An Introduction to Admissions Texting

by Rachel Bishop | April 8, 2019
An Introduction to Admissions Texting

Cellphones are everywhere. It may seem an impossible feat to find someone without one. As it turns out, statistics back the notion that everyone has one. According to the Pew Research Center, 100% of adults in the United States ages 18-29 own a cellphone. That’s virtually every single person in this age demographic. Similarly, 98% of adults ages 30 to 49 own a cellphone.

These numbers are compelling when compared to trends in higher education. According to the National Center for Education Statistics, 83% of college students were between the ages of 18 and 34 in 2016. This number is expected to rise to 84% by 2020. With these numbers, it’s easy to see why more admissions offices across the United States are turning to texting for outreach efforts.

Enter Signal Vine. Through a combination of research and outreach to customers to discover best practices, we've learned that texting prospects and students through the admissions process not only works, but it’s what students want. Higher education professionals seem rather fond of texting, too. Together, we've reached more than 3.4 million students through more than 52 million text messages!

Over the next few months, we’ll dive into how Signal Vine customers are using texting to guide students throughout the steps of admission, turning prospects into enrolled students. Later, we’ll continue through the academic life cycle and talk about how Signal Vine can be implemented to serve all students across the higher education continuum.

Admissions Texting

Benjamin Franklin Institute of Technology

Amanda Marstaller, the Director of Institutional Reporting at the Benjamin Franklin Institute of Technology (BFIT), recently explained how texting with the Signal Vine platform transformed the admissions process. She noted that texting was revolutionary for the BFIT admissions team for three reasons:

  1. Texting is a way to actually reach students. They simply don’t check their email or their voicemail.
  2. Because virtually all students/prospects have cellphones, texting admissions steps just makes sense.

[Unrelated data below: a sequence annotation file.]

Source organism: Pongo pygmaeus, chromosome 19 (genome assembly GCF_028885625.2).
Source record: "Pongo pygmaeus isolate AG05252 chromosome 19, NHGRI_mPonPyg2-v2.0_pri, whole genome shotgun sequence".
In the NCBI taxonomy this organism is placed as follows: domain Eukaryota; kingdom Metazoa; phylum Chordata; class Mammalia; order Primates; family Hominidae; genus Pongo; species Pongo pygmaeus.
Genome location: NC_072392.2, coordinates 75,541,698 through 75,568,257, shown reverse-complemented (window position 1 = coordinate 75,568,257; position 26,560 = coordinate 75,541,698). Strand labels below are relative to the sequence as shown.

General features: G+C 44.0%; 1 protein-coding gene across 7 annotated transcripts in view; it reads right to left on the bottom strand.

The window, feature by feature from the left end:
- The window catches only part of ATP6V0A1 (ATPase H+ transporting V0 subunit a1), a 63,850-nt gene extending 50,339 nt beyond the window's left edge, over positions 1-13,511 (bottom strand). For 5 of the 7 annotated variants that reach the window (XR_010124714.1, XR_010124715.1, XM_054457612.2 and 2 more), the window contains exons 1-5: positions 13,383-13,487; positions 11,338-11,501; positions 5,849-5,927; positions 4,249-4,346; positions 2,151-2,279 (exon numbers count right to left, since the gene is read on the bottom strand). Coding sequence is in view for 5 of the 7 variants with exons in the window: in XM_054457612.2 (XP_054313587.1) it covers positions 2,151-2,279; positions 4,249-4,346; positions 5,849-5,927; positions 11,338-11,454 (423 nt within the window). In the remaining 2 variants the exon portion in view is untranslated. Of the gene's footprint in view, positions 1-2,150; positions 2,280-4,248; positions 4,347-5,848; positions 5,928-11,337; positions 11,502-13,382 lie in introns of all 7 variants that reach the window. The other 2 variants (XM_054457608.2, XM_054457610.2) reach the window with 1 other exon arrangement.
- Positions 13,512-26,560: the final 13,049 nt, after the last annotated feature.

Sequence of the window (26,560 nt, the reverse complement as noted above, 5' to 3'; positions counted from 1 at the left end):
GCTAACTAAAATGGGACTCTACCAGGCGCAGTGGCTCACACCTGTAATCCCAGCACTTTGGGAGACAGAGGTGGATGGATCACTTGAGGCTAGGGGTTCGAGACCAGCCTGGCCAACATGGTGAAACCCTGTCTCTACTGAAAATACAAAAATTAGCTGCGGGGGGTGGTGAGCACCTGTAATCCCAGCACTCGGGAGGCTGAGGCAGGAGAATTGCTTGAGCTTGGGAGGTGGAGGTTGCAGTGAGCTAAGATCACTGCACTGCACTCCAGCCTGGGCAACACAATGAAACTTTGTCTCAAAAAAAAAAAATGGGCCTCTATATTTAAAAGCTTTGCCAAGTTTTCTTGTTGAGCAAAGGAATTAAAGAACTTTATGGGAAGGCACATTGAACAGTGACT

3. Staff desired to keep in touch with students following the admissions process through their sophomore year.

When BFIT first began texting, staff used Signal Vine solely to streamline the admissions process. They sent informational texts regarding tuition, enrollment, open house invitations, and next steps. Later, BFIT staff expanded the purposes of texts to go beyond the initial admissions steps. Now, they use the platform to encourage students to stay involved, to organize school activities, to use features like emojis and GIFs to make the conversation friendly, and to target texts depending on a student’s behaviors.

The results of BFIT’s texting campaign proved that texting worked not only for students but also for staff. Staff could follow up with students through a quick text rather than playing phone tag or waiting for days for a response to an email that may never come.

retention texting


Admissions texting successes

Other colleges and universities have seen similar successes through using the Signal Vine platform for admissions. Some of these successes include the following:

Texting works

Texting is a clear win for admissions teams. Staff can implement Signal Vine text campaigns for each step of the admissions process to target prospects and keep them on track.

In our next blog post, we'll discuss texting prospects and how to successfully guide them through the steps to becoming inquiries. Stay tuned!

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